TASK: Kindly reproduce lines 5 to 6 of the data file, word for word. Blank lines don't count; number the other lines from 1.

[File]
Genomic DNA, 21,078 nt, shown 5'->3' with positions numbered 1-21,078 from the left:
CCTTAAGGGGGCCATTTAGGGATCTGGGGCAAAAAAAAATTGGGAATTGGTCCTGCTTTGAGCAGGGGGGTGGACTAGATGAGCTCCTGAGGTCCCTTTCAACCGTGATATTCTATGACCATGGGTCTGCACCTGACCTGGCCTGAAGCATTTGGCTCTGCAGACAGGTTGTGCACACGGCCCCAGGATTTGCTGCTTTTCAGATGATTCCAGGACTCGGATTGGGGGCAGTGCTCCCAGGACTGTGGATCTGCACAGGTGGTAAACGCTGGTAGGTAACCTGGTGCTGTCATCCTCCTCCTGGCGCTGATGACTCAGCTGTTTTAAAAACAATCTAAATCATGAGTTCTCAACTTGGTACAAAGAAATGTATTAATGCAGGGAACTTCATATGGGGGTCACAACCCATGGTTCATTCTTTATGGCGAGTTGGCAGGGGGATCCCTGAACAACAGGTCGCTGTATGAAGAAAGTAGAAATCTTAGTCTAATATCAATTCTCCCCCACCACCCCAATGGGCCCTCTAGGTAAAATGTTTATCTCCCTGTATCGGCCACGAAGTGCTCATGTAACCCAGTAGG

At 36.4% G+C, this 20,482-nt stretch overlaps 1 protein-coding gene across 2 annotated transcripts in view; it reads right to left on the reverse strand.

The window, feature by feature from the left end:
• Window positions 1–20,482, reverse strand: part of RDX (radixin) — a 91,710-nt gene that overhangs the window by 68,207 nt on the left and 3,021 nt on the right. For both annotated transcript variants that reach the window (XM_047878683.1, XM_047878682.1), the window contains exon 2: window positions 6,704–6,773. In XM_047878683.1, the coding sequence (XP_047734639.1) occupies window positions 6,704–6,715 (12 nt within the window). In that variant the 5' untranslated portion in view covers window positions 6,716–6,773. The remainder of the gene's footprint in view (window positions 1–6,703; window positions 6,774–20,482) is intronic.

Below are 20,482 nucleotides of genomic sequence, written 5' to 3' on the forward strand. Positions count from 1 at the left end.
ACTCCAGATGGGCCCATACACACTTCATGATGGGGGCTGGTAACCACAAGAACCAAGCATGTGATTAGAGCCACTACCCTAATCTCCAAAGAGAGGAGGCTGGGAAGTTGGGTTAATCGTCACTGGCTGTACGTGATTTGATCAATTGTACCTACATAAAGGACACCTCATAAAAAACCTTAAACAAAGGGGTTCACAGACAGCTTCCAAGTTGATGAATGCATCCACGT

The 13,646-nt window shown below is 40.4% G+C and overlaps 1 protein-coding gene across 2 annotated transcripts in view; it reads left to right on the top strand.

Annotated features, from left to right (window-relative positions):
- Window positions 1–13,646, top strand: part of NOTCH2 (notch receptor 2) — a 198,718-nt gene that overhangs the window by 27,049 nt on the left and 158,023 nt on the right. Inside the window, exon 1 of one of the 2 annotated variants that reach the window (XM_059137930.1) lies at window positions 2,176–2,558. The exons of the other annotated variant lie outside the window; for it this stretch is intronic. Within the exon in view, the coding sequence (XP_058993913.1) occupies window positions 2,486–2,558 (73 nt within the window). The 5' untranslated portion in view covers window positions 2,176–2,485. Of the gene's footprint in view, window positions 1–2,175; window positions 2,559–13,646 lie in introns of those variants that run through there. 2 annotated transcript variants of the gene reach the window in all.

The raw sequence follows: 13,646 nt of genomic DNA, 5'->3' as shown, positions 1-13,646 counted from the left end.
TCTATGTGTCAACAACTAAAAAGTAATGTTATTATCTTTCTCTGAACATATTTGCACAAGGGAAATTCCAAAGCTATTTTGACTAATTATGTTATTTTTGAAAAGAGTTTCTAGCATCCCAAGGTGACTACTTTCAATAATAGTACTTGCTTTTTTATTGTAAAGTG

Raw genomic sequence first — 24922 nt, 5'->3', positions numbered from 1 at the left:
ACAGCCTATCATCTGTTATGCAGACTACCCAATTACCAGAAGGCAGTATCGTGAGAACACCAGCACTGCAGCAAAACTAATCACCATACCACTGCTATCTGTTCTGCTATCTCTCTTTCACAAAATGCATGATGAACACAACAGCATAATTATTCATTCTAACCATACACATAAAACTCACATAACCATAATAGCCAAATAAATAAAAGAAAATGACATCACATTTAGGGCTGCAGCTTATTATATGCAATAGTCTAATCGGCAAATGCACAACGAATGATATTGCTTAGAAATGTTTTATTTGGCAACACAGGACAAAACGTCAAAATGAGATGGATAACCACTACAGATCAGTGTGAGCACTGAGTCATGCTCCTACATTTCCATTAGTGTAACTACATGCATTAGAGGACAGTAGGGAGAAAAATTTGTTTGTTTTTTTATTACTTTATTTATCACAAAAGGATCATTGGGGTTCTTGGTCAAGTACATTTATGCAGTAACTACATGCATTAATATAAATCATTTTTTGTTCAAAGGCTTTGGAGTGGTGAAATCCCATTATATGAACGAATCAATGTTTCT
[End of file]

• Window positions 1–20,482, reverse strand: part of RDX (radixin) — a 91,710-nt gene that overhangs the window by 68,207 nt on the left and 3,021 nt on the right. For both annotated transcript variants that reach the window (XM_047878683.1, XM_047878682.1), the window contains exon 2: window positions 6,704–6,773. In XM_047878683.1, the coding sequence (XP_047734639.1) occupies window positions 6,704–6,715 (12 nt within the window). In that variant the 5' untranslated portion in view covers window positions 6,716–6,773. The remainder of the gene's footprint in view (window positions 1–6,703; window positions 6,774–20,482) is intronic.

Below are 20,482 nucleotides of genomic sequence, written 5' to 3' on the forward strand. Positions count from 1 at the left end.